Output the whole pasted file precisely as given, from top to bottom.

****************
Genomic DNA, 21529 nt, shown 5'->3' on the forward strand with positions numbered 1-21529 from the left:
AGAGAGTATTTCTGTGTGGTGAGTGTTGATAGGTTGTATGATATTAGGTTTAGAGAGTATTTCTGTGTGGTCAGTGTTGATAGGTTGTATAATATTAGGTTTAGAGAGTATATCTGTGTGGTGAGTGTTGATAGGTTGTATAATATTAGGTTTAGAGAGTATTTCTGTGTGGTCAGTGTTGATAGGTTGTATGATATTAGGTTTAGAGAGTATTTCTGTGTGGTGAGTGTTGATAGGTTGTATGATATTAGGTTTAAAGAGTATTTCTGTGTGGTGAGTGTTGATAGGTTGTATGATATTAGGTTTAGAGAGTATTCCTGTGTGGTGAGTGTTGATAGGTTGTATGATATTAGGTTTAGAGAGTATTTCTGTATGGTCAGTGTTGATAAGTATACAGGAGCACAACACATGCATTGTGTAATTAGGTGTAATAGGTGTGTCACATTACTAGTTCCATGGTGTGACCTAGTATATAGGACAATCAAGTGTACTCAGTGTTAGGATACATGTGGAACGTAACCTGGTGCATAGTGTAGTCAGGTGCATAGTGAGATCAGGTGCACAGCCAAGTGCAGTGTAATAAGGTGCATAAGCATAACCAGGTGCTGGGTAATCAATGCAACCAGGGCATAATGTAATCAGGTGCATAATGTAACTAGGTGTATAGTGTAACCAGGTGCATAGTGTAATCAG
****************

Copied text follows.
Genomic DNA, 21529 nt, shown 5'->3' on the forward strand with positions numbered 1-21529 from the left:
AGAGAGTATTTCTGTGTGGTGAGTGTTGATAGGTTGTATGATATTAGGTTTAGAGAGTATTTCTGTGTGGTCAGTGTTGATAGGTTGTATAATATTAGGTTTAGAGAGTATATCTGTGTGGTGAGTGTTGATAGGTTGTATAATATTAGGTTTAGAGAGTATTTCTGTGTGGTCAGTGTTGATAGGTTGTATGATATTAGGTTTAGAGAGTATTTCTGTGTGGTGAGTGTTGATAGGTTGTATGATATTAGGTTTAAAGAGTATTTCTGTGTGGTGAGTGTTGATAGGTTGTATGATATTAGGTTTAGAGAGTATTCCTGTGTGGTGAGTGTTGATAGGTTGTATGATATTAGGTTTAGAGAGTATTTCTGTATGGTCAGTGTTGATAAGTATACAGGAGCACAACACATGCATTGTGTAATTAGGTGTAATAGGTGTGTCACATTACTAGTTCCATGGTGTGACCTAGTATATAGGACAATCAAGTGTACTCAGTGTTAGGATACATGTGGAACGTAACCTGGTGCATAGTGTAGTCAGGTGCATAGTGAGATCAGGTGCACAGCCAAGTGCAGTGTAATAAGGTGCATAAGCATAACCAGGTGCTGGGTAATCAATGCAACCAGGGCATAATGTAATCAGGTGCATAATGTAACTAGGTGTATAGTGTAACCAGGTGCATAGTGTAATCAG